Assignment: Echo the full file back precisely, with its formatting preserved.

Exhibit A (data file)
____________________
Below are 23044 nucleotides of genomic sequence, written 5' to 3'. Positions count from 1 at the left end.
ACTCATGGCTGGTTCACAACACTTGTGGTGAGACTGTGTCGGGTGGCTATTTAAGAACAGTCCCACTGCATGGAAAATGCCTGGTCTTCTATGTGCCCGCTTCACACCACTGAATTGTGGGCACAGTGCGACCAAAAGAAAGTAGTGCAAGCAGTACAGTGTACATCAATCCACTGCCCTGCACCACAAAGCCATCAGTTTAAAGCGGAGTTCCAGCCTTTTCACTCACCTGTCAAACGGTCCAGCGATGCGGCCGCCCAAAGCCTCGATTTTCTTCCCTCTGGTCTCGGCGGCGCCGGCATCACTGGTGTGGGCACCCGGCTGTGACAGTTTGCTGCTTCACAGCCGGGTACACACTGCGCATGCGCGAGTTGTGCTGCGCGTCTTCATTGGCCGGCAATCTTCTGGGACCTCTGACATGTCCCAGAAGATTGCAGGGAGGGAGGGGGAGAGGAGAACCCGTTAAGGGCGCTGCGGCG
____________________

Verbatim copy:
Below are 23044 nucleotides of genomic sequence, written 5' to 3'. Positions count from 1 at the left end.
ACTCATGGCTGGTTCACAACACTTGTGGTGAGACTGTGTCGGGTGGCTATTTAAGAACAGTCCCACTGCATGGAAAATGCCTGGTCTTCTATGTGCCCGCTTCACACCACTGAATTGTGGGCACAGTGCGACCAAAAGAAAGTAGTGCAAGCAGTACAGTGTACATCAATCCACTGCCCTGCACCACAAAGCCATCAGTTTAAAGCGGAGTTCCAGCCTTTTCACTCACCTGTCAAACGGTCCAGCGATGCGGCCGCCCAAAGCCTCGATTTTCTTCCCTCTGGTCTCGGCGGCGCCGGCATCACTGGTGTGGGCACCCGGCTGTGACAGTTTGCTGCTTCACAGCCGGGTACACACTGCGCATGCGCGAGTTGTGCTGCGCGTCTTCATTGGCCGGCAATCTTCTGGGACCTCTGACATGTCCCAGAAGATTGCAGGGAGGGAGGGGGAGAGGAGAACCCGTTAAGGGCGCTGCGGCG